Maryland seeks answers to Delaware slots' threat


January 21, 1996|By Kent Baker | Kent Baker,SUN STAFF

The alarms continue to sound around the Maryland racing community.

The reason for the red alert: slot machine gambling at Delaware Park and Dover Downs. Possible repercussions: a decline in the quality of racing, horses, fans and betting in Maryland and, at the worst, perhaps a threat to the sport's survival.

"What is happening is very alarming," said Joe De Francis, president of the Maryland Jockey Club, which operates Laurel Park and Pimlico. "This issue dwarfs everything else right now. It's at the very foundation of our ability to survive."

Delaware tracks are producing revenue at breakneck speed, with the slots drawing more racing customers and simulcast handles up 35 percent. Purses could double in the near future.

The development has affected Rosecroft Raceway, with rival harness track Dover Downs in session. The Maryland thoroughbred tracks will be spared a direct hit until Delaware Park opens in the spring.

Purse increases at Dover are expected to reach the $50,000 to $60,000 range daily. Compared with the $37,000 average Rosecroft closed with in December, those numbers are astronomical.

As a result, standardbred horsemen -- many of whom live on the Eastern Shore -- are shifting to Dover, and Rosecroft is facing a severe horse shortage.

Rosecroft president Dennis Dowd has sent track official Hugh Gallagher to Florida to implore horsemen returning north to stop at his track on the way back. He also is appealing to his own clan stabled at partner track Delmarva Downs.

"We're sending a letter to every member of Cloverleaf [Standardbred Owners Association, the horsemen's group that owns Rosecroft] telling them the progress we've made and asking them to support the racetrack they own," he said.

At least Dowd's decision to close this month has enabled management to fend off some terrible weather, gather its thoughts, do some manicuring at the plant and ponder potential counter moves.

But he said if Delaware continues to produce money so quickly, "We might be dead."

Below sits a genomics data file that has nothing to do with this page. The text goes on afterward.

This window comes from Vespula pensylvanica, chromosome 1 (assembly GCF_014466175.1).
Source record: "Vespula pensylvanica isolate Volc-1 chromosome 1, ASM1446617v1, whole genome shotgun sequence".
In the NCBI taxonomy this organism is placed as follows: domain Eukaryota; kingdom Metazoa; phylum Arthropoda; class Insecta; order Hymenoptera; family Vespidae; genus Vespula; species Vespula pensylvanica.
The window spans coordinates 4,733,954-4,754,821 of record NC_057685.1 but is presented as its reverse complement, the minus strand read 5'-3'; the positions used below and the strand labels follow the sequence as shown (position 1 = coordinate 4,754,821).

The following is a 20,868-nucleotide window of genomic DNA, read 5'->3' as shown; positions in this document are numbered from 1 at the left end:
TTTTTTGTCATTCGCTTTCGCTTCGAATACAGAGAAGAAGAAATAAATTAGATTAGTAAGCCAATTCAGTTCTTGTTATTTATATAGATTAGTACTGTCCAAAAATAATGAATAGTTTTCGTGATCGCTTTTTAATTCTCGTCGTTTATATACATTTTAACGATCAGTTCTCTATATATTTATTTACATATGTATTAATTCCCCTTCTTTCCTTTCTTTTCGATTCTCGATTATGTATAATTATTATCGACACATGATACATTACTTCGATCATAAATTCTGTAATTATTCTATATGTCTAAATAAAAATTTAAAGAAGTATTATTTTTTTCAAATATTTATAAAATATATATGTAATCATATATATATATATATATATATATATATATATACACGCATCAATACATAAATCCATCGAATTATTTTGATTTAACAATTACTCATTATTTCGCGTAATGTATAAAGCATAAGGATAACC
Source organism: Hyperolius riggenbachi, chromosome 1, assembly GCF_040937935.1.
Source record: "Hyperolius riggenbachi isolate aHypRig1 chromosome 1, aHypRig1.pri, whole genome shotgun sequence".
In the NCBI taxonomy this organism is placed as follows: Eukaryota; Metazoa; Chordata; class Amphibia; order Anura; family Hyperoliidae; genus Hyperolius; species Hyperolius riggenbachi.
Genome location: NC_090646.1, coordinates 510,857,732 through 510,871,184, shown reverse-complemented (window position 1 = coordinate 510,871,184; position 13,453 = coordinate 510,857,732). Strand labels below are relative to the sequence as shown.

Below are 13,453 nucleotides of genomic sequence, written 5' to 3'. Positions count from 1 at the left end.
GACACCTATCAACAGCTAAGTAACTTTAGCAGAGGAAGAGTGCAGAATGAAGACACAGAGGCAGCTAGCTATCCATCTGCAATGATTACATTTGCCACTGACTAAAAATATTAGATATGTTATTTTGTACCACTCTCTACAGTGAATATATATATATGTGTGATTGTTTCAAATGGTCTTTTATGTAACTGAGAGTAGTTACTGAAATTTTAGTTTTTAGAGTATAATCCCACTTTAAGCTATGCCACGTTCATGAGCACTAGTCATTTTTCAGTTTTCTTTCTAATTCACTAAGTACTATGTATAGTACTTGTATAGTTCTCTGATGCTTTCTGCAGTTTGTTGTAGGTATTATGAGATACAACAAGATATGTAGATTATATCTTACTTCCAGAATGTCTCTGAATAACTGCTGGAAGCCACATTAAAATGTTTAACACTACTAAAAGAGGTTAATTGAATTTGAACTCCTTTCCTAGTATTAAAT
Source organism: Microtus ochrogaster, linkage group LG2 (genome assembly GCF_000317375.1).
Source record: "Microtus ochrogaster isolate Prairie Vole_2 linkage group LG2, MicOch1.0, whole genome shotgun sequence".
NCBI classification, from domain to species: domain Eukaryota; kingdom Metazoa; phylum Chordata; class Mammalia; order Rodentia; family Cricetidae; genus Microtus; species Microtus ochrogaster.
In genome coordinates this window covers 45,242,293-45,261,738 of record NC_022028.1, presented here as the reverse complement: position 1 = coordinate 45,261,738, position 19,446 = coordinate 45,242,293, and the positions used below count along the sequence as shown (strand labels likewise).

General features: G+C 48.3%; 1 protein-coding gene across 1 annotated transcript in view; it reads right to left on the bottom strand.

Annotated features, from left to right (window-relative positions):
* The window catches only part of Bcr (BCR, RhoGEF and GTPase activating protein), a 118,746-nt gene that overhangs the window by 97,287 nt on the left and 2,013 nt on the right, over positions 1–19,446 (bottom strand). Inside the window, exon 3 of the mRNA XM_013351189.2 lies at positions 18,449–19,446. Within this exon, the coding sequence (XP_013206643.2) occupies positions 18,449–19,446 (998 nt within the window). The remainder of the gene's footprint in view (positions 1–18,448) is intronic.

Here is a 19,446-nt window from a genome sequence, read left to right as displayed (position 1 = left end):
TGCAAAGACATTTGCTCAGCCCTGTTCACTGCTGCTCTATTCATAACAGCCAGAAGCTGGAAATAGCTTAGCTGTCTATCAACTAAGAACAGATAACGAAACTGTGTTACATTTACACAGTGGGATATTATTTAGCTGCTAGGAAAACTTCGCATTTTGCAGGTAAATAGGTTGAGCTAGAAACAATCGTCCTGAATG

De Francis is "very concerned" and doesn't expect the slot revenue to wane.

"Prairie Meadows [in Iowa] has been open almost a year and hasn't slowed down," he said. "There is just as good a chance with improvement in the weather that [the numbers] might increase."

The political climate in the state has been against slots, with the governor on record as opposing any form of casino gambling.

"If that doesn't change, we may need some relief from the state," said De Francis. "We can't just sit by and let this destroy our industry.

"The winter we've had has only exacerbated the problem, added to the sense of urgency. We just can't continue the ordinary conduct of business."

Md. horse in Preakness?

If all goes according to plan, Marylanders will have another rooting interest in the Preakness.

Irish Cloud's itinerary is being constructed with the second jewel of the Triple Crown in mind. The Preakness is May 18 at Pimlico.

The exquisitely bred colt (by former Maryland stallion Private Terms out of Arctic Cloud) is owned by Bill and Phyllis Fitzgibbons.

"[Trainer] Dick Delp mapped out a plan with three different routes, but the final goal is to run in the Preakness," said Fitzgibbons, a Baltimore roofer.

"The horse is still young and lightly raced, but he's doing everything right and we won't have to go anywhere for the Preakness. He's in the barn next to the stakes barn."

Irish Cloud won a seven-furlong prep Dec. 3, then finished a strong second to Favorable Ruling in the Maryland Juvenile Championship three weeks later.

He was scheduled to compete in a stakes at Aqueduct after that, but the weather ruined that plan, and he'll now go today in the $50,000 Dancing Count Stakes at Laurel.

"It's a regression in distance [back to seven furlongs], but it's what we have to do," said Fitzgibbons. "After that, we'll probably try New York again in early February. Then there are all kinds of stakes around in March."

Irish Cloud was inactive much of last year because of a tender shin. He returned in November and had so-so results after straightening in the gate his first two starts.

And the Kentucky Derby?

"If he keeps running the way he is and stays sound, we could change the original schedule and drop a race for the Derby," said Fitzgibbons. "But right now we're not thinking about it."

Million nominations up

Maryland Million nominations of yearlings (1995 foals) reached a new high this year, with breeders nominating more than 800 horses from the pool of Maryland-sired eligibles.

In addition to the yearlings, more than 700 foals of 1994 (2-year-olds) have been nominated for lifetime eligibility in the Maryland Million program.

This year's Maryland Million will be Oct. 12 at Laurel Park, where it started in 1986.

Racing info

The Baltimore Sun is offering expanded horse racing results and entries through Sundial, our telephone information service, and by fax. All services are free.

For information, call (410) 783-1800. In Anne Arundel County, call (410) 268-7736; in Harford County, (410) 836-5028; in Carroll County, (410) 848-0338. After the greeting, using a touch-tone phone, punch in the four-digit code that corresponds to the track you want:

* Aqueduct: 5042

* Fairgrounds: 5044

* Freehold: 5033

* Garden State: 5043

* Gulfstream: 5040

* Laurel: 5038

* Penn National: 5030

* Phila. Park: 5035

* Santa Anita: 5036

* Suburban: 5046

* Suffolk: 5039

* Turfway: 5045

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